Liked by 2 people

  4. Keep on doing what you do. Empathy is what we are missing in this country. I hope some sort of positive change will come from all this, but I know I will continue to stand up for what I think is right, it is up to all of us to make a change.

    Like

  5. I was reading a good book last night and the author mentioned his version of diversity “sharing a conversation with those who are different from us” and not based on correct political platforms. I guess I am politically ignorant because this is what diversity means to me and what enabled me to travel and work in some far regions of the world and to work with some people whose viewpoints are very different from mine. Thanks for listening.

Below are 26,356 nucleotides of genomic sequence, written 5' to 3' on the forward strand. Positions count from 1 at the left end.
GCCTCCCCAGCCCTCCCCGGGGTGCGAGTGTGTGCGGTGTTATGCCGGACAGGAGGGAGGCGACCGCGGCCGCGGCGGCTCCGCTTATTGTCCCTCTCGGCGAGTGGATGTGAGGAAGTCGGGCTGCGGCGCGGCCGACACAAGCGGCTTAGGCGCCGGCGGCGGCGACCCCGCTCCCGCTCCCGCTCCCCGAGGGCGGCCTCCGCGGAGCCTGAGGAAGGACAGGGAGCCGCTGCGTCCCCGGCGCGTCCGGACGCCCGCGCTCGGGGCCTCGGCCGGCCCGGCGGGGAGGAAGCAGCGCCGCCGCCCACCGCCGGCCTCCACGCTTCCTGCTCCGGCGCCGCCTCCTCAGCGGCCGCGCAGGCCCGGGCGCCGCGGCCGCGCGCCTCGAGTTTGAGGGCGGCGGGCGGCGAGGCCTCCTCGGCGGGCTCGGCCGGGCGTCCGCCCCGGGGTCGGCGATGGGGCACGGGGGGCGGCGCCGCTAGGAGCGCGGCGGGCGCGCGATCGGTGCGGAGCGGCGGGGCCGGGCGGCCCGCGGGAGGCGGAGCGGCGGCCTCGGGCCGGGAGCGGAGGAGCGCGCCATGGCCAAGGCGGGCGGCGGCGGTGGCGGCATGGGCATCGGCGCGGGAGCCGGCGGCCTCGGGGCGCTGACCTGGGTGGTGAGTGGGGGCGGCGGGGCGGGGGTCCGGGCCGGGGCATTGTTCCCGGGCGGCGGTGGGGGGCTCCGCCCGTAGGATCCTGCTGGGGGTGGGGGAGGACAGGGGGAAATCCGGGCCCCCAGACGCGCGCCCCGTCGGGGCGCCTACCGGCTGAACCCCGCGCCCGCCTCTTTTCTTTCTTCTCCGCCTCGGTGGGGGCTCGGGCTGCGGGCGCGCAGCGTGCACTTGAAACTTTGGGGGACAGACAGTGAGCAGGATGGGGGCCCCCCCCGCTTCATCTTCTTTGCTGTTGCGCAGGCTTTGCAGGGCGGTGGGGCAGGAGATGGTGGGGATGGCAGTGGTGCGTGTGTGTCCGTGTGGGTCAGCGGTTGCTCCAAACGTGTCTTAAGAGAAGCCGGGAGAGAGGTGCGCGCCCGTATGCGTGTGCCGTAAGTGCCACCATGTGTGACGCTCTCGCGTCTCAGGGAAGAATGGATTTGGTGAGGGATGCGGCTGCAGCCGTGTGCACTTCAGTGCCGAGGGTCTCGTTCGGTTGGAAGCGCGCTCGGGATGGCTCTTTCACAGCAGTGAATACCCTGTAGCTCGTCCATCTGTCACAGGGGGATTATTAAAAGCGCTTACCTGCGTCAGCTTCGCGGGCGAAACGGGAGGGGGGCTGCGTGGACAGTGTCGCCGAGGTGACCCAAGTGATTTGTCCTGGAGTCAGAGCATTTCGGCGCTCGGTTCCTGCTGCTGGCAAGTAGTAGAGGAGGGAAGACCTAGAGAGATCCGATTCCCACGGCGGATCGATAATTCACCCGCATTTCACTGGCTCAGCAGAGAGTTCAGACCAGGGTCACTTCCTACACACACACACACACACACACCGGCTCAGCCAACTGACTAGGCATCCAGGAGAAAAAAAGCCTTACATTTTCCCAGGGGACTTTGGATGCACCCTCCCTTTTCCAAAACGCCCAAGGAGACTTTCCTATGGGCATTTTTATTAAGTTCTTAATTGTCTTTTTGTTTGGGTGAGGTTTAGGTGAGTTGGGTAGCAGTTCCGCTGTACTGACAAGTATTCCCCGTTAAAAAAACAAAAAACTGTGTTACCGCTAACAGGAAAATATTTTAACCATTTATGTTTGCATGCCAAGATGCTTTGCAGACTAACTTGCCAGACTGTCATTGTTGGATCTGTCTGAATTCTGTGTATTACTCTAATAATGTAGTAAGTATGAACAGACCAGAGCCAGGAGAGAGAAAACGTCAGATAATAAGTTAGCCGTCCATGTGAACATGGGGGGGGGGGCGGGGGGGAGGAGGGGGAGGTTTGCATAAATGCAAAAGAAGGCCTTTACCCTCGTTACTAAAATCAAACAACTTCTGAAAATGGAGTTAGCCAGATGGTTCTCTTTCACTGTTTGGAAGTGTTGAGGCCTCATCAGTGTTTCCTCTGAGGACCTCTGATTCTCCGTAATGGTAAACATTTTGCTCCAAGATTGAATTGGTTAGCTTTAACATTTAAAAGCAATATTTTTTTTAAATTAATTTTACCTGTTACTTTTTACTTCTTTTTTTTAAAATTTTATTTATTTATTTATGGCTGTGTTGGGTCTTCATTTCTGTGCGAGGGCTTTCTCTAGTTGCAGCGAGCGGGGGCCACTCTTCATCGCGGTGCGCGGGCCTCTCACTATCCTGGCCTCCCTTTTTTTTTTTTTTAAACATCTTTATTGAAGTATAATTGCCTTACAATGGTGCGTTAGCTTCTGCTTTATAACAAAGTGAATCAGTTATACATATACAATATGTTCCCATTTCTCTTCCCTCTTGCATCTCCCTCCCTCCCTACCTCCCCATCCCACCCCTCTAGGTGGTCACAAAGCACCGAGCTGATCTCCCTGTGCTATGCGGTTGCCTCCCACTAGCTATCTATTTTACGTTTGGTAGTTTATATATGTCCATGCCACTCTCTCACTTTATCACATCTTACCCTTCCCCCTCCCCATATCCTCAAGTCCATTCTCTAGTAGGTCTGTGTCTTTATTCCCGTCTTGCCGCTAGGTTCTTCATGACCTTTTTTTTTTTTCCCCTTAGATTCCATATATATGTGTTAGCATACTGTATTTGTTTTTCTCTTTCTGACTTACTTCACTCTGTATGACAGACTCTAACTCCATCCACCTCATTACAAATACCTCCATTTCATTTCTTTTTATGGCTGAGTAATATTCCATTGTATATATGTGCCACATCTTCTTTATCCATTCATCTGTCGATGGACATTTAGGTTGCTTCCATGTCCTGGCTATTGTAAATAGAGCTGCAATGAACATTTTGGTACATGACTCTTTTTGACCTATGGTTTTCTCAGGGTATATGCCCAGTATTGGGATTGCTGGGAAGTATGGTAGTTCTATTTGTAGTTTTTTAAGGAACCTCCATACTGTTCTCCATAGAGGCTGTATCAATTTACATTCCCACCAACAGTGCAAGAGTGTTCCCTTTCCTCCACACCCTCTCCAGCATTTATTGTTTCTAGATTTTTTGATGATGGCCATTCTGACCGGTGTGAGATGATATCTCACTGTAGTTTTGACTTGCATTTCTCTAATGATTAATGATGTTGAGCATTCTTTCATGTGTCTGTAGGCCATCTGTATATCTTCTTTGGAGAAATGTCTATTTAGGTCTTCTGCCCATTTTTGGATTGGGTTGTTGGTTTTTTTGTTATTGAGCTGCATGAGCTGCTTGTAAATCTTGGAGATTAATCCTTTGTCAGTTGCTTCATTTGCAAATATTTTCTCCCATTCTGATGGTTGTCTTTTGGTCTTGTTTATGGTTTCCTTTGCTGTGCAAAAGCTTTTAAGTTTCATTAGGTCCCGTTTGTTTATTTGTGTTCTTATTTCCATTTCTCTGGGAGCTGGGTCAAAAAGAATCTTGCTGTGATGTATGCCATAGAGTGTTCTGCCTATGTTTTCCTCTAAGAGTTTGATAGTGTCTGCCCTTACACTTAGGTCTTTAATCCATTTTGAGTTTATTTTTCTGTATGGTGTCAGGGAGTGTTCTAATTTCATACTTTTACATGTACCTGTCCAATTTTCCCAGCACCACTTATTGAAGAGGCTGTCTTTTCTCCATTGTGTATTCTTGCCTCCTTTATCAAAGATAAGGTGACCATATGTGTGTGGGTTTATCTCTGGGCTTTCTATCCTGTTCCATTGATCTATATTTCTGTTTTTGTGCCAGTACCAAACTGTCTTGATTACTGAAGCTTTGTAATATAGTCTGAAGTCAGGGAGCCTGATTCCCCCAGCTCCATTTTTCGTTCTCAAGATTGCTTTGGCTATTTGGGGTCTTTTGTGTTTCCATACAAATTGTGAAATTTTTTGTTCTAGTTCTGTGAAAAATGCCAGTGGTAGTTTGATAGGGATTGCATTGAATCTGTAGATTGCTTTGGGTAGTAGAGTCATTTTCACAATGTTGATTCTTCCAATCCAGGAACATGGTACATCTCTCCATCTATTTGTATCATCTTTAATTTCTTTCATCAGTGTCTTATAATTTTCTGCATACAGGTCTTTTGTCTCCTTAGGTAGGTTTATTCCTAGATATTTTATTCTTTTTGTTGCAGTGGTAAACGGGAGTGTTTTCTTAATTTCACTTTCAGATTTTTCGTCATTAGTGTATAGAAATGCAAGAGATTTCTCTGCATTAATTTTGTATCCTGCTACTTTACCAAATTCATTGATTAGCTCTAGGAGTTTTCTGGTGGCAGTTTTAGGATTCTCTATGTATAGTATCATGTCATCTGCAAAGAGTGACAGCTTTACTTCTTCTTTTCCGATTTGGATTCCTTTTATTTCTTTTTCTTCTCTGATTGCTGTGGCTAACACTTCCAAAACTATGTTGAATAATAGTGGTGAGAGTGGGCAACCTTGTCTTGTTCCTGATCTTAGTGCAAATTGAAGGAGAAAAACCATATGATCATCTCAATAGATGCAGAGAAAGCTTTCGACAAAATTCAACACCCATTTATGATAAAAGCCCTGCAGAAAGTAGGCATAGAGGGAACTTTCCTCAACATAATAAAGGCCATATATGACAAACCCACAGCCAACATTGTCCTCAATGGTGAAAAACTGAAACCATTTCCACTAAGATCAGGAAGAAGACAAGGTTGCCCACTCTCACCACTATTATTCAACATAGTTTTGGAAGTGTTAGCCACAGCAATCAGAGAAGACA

Liked by 2 people

  6. I saw that comment, and my first thought was, “if LA isn’t allowed to speak about the protests and riots because she’s a white woman, then why is a man who doesn’t live in her neighborhood allowed to comment on her blog about what is going on in her neighborhood?” Obviously, his “keep mum” if you aren’t a particular type of person doesn’t apply to him. Which just goes to show that everyone has the right to state their opinion. True, some people have first-hand experience, and some do not. But that doesn’t mean anyone has to be silent.

    Liked by 1 person

    1. You know I was infuriated at that comment and I actually had to put my iPad in a drawer and walk away. If we don’t talk about this, acknowledge the elephant in the room, it doesn’t get solved.

      Liked by 1 person